If anyone accesses the folder directly then there could be a performance hit but I am guessing that with that many files in a single folder that everyone will be using a search to find the files they want to open.
I remember somewhere in past reading about this 10K number for files in a folder but that had to do with a Microsoft limitation on how Explorer examines the contents of a folder... can't remember the details but you can always (and should) test this out before commiting to one approach or another.
I would not have more than 2K files in a folder, but I think the windows system is the key to how many files you can have.
However; the lag will increase with more files than that in the folders.
In EPDM ,When you browse to a folder ,the content you see (list of files) are just a result of an SQL query.File are not present there (Untill you perform a get operation or preview).The more files you have in a Folder longer is the list of results and longer it will take SQL to generate the list.
It might not be as slow as windows but yes it will be Slow.
I suggest you put everything into one folder and Check them in and then move the files to other subfolders.this will save your time from updating references in SolidWorks Files
On our system, it slower to for iot tom come up than on our network drive. This may depend on your network and server speed but I can open a folder on our network containing 10,000 files and it takes less than a second to display.
In ePDM, it takes around 6 seconds to show a folder containing 6500 files. We have a folder containing 25,000 sub folders and it takes around 25 seconds to display. This area contains only PDFs of our drawings and people only use the search tool in this area of the vault in way so it's not a problem. Searching on it takes a only few seconds depending on what options are selected.
With all the search options available, your users should be better off. The only reason we put so many files in one folder on uor network was because they where named by part number and you could easily find the file that way. With PDM search, you can place the files in whatever folder structure you choose and search by part number, description, or whatever other variables you decide to add.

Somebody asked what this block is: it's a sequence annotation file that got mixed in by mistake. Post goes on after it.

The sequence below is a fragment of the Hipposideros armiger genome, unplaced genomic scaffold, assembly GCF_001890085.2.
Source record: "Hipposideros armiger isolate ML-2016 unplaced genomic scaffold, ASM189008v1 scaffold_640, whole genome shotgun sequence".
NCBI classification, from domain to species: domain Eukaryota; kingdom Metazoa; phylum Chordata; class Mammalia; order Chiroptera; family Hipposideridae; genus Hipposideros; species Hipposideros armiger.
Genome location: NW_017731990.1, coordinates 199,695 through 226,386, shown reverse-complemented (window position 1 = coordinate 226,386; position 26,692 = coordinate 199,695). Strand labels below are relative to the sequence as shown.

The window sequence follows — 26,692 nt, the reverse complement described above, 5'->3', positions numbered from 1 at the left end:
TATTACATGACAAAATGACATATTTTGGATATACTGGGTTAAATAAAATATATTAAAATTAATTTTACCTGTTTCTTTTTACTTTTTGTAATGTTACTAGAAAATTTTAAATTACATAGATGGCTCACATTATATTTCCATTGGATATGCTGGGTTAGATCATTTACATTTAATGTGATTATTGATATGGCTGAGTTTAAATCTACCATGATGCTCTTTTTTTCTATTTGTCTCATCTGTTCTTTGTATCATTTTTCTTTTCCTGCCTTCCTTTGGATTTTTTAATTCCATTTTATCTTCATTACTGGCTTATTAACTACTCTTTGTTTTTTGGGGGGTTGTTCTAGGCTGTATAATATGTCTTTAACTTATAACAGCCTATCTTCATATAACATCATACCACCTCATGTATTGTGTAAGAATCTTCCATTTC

We are looking into a product folder structure and plan to move the files. That way its gives the users another way of looking at the files. For example, all "Doors" and related components could be located in a sub folder which makes working a little easier as there are less files to look at.
Thanks all for your responses.
I think the root of users' concern is that they are accustomed to grabbing files using file -> open, or insert component, both of which require an "open file dialog". They have more or less expressed that, having files scattered among many folders, constantly navigating up and down folder levels will be at least a nuisance, at worst also more time consuming.
I am leaning toward a belief that subfolders are a better way to go in the long term, for better overall performace of the system, even if browsing up and down folders might not only be a nuisance but somewhat slower. But perhaps more importantly, encourage users to employ the ePDM search tools which will be much faster than browsing folders either way.
Thanks again, and please feel free to keep the wisdom flowing.
since you are just implementing EPDM, can we assume EPDM 2012? if so, your users can access the EPDM search tools from within the file-open dialog as well.
sadly, no. We are still stuck on 2010.
Teach them the power or the EPDM search tool. If they know the file name they want, it is much faster to locate the file via search than browsing, no matter how the files are organized.
I agree with Ravi in suggesting that you migrate all your data into the vault and then split the data into smaller sub-folders. This method will assure that your references all get updated. I'm managing EPDM for several companies and the ones that have more than 2k files per folder are typically the ones that complain about speed. The search is so powerful in EPDM that once users get used to it that is what they will probably use anyway.